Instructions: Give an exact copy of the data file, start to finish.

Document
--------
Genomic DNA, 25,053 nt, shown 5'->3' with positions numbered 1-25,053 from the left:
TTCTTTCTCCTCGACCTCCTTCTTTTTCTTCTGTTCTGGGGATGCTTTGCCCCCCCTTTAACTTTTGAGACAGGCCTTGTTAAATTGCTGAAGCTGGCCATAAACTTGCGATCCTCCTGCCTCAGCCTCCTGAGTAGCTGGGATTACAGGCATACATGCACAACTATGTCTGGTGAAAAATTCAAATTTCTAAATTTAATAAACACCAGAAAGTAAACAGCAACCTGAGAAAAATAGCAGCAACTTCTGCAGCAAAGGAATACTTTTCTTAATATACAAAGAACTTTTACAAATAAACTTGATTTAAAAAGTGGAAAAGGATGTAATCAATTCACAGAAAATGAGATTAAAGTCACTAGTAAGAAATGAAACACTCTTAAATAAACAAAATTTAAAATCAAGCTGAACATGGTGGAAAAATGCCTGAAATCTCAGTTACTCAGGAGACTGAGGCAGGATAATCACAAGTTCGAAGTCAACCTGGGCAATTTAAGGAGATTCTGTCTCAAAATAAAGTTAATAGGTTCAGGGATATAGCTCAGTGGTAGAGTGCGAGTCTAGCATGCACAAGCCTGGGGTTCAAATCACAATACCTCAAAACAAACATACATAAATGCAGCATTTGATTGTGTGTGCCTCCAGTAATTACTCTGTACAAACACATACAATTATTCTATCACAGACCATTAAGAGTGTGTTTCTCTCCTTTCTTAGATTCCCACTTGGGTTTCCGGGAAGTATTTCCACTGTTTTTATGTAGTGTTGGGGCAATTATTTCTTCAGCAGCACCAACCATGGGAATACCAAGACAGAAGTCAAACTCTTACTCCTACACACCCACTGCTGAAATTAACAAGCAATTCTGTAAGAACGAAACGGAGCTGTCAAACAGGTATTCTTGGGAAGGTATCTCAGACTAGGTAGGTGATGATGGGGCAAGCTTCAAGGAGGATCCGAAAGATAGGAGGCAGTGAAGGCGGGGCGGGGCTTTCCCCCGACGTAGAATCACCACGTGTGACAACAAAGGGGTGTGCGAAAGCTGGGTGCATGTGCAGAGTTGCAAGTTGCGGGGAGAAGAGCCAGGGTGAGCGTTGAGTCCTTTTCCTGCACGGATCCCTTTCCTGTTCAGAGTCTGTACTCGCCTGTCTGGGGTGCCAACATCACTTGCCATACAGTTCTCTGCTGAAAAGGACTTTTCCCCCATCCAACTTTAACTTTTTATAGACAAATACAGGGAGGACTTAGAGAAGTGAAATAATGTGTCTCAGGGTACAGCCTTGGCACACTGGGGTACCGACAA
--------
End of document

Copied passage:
Genomic DNA, 25,053 nt, shown 5'->3' with positions numbered 1-25,053 from the left:
TTCTTTCTCCTCGACCTCCTTCTTTTTCTTCTGTTCTGGGGATGCTTTGCCCCCCCTTTAACTTTTGAGACAGGCCTTGTTAAATTGCTGAAGCTGGCCATAAACTTGCGATCCTCCTGCCTCAGCCTCCTGAGTAGCTGGGATTACAGGCATACATGCACAACTATGTCTGGTGAAAAATTCAAATTTCTAAATTTAATAAACACCAGAAAGTAAACAGCAACCTGAGAAAAATAGCAGCAACTTCTGCAGCAAAGGAATACTTTTCTTAATATACAAAGAACTTTTACAAATAAACTTGATTTAAAAAGTGGAAAAGGATGTAATCAATTCACAGAAAATGAGATTAAAGTCACTAGTAAGAAATGAAACACTCTTAAATAAACAAAATTTAAAATCAAGCTGAACATGGTGGAAAAATGCCTGAAATCTCAGTTACTCAGGAGACTGAGGCAGGATAATCACAAGTTCGAAGTCAACCTGGGCAATTTAAGGAGATTCTGTCTCAAAATAAAGTTAATAGGTTCAGGGATATAGCTCAGTGGTAGAGTGCGAGTCTAGCATGCACAAGCCTGGGGTTCAAATCACAATACCTCAAAACAAACATACATAAATGCAGCATTTGATTGTGTGTGCCTCCAGTAATTACTCTGTACAAACACATACAATTATTCTATCACAGACCATTAAGAGTGTGTTTCTCTCCTTTCTTAGATTCCCACTTGGGTTTCCGGGAAGTATTTCCACTGTTTTTATGTAGTGTTGGGGCAATTATTTCTTCAGCAGCACCAACCATGGGAATACCAAGACAGAAGTCAAACTCTTACTCCTACACACCCACTGCTGAAATTAACAAGCAATTCTGTAAGAACGAAACGGAGCTGTCAAACAGGTATTCTTGGGAAGGTATCTCAGACTAGGTAGGTGATGATGGGGCAAGCTTCAAGGAGGATCCGAAAGATAGGAGGCAGTGAAGGCGGGGCGGGGCTTTCCCCCGACGTAGAATCACCACGTGTGACAACAAAGGGGTGTGCGAAAGCTGGGTGCATGTGCAGAGTTGCAAGTTGCGGGGAGAAGAGCCAGGGTGAGCGTTGAGTCCTTTTCCTGCACGGATCCCTTTCCTGTTCAGAGTCTGTACTCGCCTGTCTGGGGTGCCAACATCACTTGCCATACAGTTCTCTGCTGAAAAGGACTTTTCCCCCATCCAACTTTAACTTTTTATAGACAAATACAGGGAGGACTTAGAGAAGTGAAATAATGTGTCTCAGGGTACAGCCTTGGCACACTGGGGTACCGACAA